Red Sox

Mike Trout: Someone worth watching

855027.jpg

Mike Trout: Someone worth watching

There was a time not so long ago when going to a Celtics game, or even watching the Celtics on TV, had nothing to do with the guys in green. This was back in the mid-90s (OK, maybe that is so long ago), in the days of Todd Day, Marty Conlon and Blue Edwards. When Boston was suddenly the most snake-bitten and depressing franchise in the NBA and M.L. Carr ruled over it all with a barely-formed fist.

As each new season began, there was very little to get excited about, especially for 14-16 year old kid like myself. We werent sitting around the lunch table swapping stories about Eric Montross "jump" hook or Brett Szabos rec-specs. Instead, each day and night of the NBA season revolved around whom the Celtics were playing; around the players we actually liked and looked up to. Players who inspired us. Who we were dying to watch on TV or, if we were lucky enough, actually see in person.

Of course, there was MJ and the Bulls. But more than the established stars, I remember being mesmerized by the younger generation. The next superstars. There was Shaq, Penny and the Magic, Jason Kidd and the Mavs, Shawn Kemp and the Sonics, Chris Webber and the Bullets and you know what? Ill stop now because this isnt about the NBA or even basketball in general.

Its about Mike Trout, and a reason to be excited about the Red Sox.

By now, youve heard about Trout, the 21-year-old Angels center fielder who's taken baseball by storm, and will finally! make his Fenway Park debut tonight against Aaron Cook and the Sox.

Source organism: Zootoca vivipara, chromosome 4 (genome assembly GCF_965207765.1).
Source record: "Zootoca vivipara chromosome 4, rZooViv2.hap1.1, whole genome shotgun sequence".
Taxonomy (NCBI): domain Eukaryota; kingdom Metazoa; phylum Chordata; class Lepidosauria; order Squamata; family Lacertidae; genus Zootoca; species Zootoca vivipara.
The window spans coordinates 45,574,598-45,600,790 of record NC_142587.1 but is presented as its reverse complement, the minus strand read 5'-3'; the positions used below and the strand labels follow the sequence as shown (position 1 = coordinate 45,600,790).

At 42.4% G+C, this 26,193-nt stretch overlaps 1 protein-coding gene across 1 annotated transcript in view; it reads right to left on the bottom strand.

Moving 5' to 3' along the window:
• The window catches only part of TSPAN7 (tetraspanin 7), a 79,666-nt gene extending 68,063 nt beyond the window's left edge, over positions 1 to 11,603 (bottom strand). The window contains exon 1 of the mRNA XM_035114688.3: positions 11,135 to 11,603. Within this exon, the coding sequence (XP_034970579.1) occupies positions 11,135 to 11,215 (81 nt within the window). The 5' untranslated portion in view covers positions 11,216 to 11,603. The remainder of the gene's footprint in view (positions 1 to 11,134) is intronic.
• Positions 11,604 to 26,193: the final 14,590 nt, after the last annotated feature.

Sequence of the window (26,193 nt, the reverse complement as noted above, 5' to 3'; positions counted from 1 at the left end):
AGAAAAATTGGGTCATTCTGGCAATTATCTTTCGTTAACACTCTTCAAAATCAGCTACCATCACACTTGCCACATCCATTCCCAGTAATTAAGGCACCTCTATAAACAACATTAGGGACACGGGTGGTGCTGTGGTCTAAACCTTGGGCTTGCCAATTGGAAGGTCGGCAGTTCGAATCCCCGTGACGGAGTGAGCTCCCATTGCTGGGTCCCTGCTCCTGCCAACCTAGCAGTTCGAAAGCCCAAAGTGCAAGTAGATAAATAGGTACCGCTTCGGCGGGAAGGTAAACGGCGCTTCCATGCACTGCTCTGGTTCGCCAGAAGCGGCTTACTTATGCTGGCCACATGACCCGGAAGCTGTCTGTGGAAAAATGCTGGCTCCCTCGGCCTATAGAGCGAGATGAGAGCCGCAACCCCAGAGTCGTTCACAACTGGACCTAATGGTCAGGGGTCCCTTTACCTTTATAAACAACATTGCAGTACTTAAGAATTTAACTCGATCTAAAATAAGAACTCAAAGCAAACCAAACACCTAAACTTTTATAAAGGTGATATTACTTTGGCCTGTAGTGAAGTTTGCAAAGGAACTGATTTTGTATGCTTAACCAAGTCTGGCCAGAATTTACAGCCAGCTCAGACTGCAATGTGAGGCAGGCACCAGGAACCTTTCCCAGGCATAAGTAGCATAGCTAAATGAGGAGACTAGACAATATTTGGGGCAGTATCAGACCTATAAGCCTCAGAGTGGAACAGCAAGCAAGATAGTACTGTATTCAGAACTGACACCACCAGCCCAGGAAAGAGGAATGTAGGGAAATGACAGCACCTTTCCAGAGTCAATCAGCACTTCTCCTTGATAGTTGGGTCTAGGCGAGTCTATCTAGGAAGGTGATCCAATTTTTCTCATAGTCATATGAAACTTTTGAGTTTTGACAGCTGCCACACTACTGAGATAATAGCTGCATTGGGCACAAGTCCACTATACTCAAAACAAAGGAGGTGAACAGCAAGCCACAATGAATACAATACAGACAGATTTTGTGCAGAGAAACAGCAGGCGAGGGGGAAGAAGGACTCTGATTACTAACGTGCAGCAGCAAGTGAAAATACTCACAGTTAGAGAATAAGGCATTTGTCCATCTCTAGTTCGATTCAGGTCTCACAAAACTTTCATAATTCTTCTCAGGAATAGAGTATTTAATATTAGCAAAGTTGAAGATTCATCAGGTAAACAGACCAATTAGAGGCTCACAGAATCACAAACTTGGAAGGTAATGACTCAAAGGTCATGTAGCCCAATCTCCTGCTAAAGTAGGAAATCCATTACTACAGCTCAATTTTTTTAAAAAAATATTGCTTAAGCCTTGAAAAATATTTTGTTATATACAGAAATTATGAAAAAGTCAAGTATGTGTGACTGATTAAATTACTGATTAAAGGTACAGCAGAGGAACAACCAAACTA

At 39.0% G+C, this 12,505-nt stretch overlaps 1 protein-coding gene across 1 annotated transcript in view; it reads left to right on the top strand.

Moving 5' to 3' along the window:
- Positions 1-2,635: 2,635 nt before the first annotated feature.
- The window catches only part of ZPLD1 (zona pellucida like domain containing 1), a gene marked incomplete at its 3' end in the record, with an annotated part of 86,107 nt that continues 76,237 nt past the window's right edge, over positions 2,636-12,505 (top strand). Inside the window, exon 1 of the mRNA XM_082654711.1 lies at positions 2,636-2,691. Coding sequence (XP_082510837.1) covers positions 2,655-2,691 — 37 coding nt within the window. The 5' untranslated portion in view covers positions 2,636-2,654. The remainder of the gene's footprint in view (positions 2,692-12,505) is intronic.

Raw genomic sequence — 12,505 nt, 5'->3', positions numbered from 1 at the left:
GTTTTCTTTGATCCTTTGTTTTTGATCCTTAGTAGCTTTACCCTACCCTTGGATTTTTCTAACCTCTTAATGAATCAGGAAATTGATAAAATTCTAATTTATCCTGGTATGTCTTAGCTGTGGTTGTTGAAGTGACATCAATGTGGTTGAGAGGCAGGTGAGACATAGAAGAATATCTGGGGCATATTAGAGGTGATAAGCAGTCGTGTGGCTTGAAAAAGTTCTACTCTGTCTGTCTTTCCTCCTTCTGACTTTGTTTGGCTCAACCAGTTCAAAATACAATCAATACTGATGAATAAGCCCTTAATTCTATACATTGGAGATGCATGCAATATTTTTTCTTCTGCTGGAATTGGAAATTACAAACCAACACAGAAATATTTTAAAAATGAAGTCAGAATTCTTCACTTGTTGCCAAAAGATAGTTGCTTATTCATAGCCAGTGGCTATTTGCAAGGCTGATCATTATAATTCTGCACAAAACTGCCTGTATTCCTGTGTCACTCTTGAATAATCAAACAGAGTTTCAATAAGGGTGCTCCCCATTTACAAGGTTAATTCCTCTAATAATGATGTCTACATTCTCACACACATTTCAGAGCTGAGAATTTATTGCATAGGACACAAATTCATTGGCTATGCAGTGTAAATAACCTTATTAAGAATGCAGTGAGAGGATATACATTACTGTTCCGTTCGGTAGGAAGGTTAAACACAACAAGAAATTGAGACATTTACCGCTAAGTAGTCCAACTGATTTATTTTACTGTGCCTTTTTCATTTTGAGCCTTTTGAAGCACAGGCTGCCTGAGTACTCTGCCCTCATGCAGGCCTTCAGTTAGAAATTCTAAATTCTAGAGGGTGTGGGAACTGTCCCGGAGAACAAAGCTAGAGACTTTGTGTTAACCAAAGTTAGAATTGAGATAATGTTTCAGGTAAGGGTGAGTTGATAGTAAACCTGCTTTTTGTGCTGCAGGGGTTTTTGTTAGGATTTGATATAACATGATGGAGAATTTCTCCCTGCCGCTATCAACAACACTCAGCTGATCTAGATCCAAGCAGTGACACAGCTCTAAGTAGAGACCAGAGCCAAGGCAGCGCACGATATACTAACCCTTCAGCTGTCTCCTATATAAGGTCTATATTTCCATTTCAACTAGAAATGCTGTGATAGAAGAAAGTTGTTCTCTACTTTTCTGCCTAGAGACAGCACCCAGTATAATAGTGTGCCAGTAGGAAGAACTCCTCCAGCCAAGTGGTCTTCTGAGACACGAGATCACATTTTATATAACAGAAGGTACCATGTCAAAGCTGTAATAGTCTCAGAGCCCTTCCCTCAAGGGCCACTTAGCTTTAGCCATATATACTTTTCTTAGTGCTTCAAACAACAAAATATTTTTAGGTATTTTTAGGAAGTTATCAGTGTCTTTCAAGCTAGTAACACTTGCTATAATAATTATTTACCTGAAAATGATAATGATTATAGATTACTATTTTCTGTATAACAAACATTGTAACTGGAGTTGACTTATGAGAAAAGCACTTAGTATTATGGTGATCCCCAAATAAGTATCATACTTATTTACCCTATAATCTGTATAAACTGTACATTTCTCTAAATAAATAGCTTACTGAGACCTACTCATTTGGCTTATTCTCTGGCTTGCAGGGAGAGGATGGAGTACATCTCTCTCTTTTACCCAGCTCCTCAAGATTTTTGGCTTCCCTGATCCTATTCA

If you're somehow unfamiliar with the Trout phenomenon, here's a very quick refresher:

Despite not being called up to the big leagues until April 28, Trouts currently the Major League-leader in runs (96) and stolen bases (39). Hes second in slugging percentage by one-hundredth of a percentage point and in OPS by .11. He's also running away with the AL batting title (.343).

For good measure, Trout has 24 homers, 70 RBI, owns two of the top five web gems of the 2012 season.
Your browser does not support iframes.

Trouts not only having one of the greatest rookie years in Major League history, but as Jonah Keri recently argued on Grantland, he might be delivering one of the greatest years, period. Now seems like a good time to remind everyone that Trout's a full three years younger than Will Middlebrooks.

My first run-in with Mike Trout came in May of 2011. At the time, my fantasy team was already in the basement and a series of ridiculous injuries had rendered a comeback impossible. It was time to look to the future, and from everything I read, the future of baseball had only two faces: Bryce Harper and Trout.

I already knew about Harper, who'd been in the spotlight since hitting a 400-foot home run as a 6-foot, 200-pound three-year-old, but there was something about Trout that really caught my eye. Actually, more than something, it was this thing.